Ask John

BearTools_Fotor If you have a question about gardening in the Birmingham area, ask John. John Floyd has been gardening–and learning about gardening–for more than 30 years. In addition to his day-to-day experience in the garden, John has degrees in horticulture, plant taxonomy, and plant physiology from Auburn and Clemson Universities and was Editor-in-Chief of Southern Living.

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What is Irish Moss and where can it be found? Is it best in sun or shade? 25. March 2016

Funny you should ask this. I was in Lowe’s – Trussville yesterday, and they had several flats for sale. High filtered shade with well drained soil that can stay moist but not wet are excellent conditions to grow this plant. Mine never last a long time, so good luck and let me know how yours perform.

My wife has seen variegated pittosporum at a business that she is considering replacing our front boxwoods with. Is this a good plant for the Birmingham area? If so, how much space should we allow between plants? Daytime sun. Thank you 25. March 2016

Variegated pittosporum is an excellent plant and does best in sun. The plants can get large so spacing should be around four feet apart, so buying tiny plants will not make the landscape attractive initially. But before you buy, these pittosporum can be severely injured in a cold winter. If you want another plant that might give you a similar effect, you might want to try the variegated dwarf osmanthus.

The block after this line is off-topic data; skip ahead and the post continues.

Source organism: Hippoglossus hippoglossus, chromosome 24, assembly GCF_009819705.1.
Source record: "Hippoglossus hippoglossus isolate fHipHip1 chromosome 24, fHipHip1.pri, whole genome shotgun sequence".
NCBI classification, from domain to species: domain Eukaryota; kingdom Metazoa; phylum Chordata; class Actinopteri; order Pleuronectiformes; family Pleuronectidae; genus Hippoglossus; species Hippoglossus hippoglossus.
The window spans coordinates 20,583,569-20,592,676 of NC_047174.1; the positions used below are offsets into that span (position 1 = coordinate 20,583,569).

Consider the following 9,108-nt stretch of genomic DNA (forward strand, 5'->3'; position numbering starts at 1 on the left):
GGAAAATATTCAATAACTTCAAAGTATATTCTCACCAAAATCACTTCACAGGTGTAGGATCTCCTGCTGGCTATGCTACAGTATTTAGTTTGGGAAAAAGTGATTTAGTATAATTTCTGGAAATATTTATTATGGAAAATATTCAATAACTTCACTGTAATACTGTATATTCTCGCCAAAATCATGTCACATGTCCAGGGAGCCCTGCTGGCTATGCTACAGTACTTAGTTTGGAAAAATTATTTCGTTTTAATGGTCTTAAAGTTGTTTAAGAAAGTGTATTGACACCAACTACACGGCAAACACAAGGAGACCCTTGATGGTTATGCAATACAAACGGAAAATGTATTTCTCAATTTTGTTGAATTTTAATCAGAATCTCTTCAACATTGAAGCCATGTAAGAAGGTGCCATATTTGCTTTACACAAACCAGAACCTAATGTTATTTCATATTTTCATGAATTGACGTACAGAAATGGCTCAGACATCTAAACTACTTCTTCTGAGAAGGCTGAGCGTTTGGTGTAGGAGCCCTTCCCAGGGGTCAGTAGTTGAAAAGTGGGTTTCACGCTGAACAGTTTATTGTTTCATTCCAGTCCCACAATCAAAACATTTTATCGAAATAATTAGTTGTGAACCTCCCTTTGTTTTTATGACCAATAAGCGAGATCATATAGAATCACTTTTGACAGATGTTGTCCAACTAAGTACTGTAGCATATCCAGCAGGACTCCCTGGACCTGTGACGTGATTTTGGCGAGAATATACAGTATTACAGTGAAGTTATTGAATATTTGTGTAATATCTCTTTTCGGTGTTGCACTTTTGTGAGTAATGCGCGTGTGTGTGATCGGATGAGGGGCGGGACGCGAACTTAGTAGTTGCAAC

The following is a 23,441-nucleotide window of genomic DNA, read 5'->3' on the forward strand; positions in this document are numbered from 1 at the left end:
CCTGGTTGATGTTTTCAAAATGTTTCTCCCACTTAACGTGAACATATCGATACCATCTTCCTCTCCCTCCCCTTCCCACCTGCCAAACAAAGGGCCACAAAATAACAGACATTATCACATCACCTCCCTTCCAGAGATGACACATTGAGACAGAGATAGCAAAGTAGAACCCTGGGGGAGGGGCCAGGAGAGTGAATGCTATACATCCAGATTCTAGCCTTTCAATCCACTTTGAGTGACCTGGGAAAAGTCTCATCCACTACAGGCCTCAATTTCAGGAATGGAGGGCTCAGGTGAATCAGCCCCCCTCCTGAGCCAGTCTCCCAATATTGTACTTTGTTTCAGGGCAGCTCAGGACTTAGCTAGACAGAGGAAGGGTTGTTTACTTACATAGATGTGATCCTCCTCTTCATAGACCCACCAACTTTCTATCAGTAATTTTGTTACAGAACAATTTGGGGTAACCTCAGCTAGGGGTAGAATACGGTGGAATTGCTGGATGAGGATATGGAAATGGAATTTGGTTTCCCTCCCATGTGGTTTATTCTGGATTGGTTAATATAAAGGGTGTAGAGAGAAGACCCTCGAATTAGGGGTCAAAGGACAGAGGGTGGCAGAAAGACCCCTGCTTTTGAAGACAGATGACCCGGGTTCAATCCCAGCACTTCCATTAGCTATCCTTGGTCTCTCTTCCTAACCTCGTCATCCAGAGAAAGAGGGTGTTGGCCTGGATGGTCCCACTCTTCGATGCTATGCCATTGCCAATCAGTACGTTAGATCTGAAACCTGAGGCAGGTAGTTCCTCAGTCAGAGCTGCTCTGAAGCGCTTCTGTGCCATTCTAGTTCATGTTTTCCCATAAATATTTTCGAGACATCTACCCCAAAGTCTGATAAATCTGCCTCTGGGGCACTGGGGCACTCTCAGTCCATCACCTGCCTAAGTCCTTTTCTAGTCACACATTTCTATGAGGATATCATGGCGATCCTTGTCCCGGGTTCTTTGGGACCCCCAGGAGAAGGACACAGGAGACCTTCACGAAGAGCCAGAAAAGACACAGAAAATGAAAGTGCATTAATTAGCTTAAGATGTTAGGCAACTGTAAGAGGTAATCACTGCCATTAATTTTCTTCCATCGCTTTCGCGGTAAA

We are looking for a good choice for a large container in full shade but lots of bright light next to the front entry. We prefer a broDleaf evergreen but would accept the perfect deciduouse choice if one is a ailable that tolerates full shade and still blooms. Currently we have a Magnolia brNdiflora that needs to get out after three years. (Thinking maybe a species if Pieris.) Thank-you! Melody 16. March 2016

My first thought was a camellia or a sasanqua camellia. Bloom color of your choice, and you could underplant it with hosta for summer color. A very sculptural red stemmed semi-weeping Japanese Maple would work, under planted with pansies in winter, too. Other evergreens to consider are Osmanthus (including the variegated one), Gardenia, Chinese Fringe (loropetalum), and Japanese Aucuba. Pieris would be fine, except they do not get tall.

I remember that once upon a time there was a section in the newspaper where people could offer up, among other things, free plants to people who were willing to come and get them. Do you know if anyone around here has continued this since the Bham News has been pared down? Thanks! 3. March 2016

I really do not. The closest is the Alabama Famers Market Bulletin but most of the plants advertised are for sale but generally at a very reasonable price.

I have two virbernum snowball plants in plastic from the Netherlands – when can I plant this in Moody, Al? 3. March 2016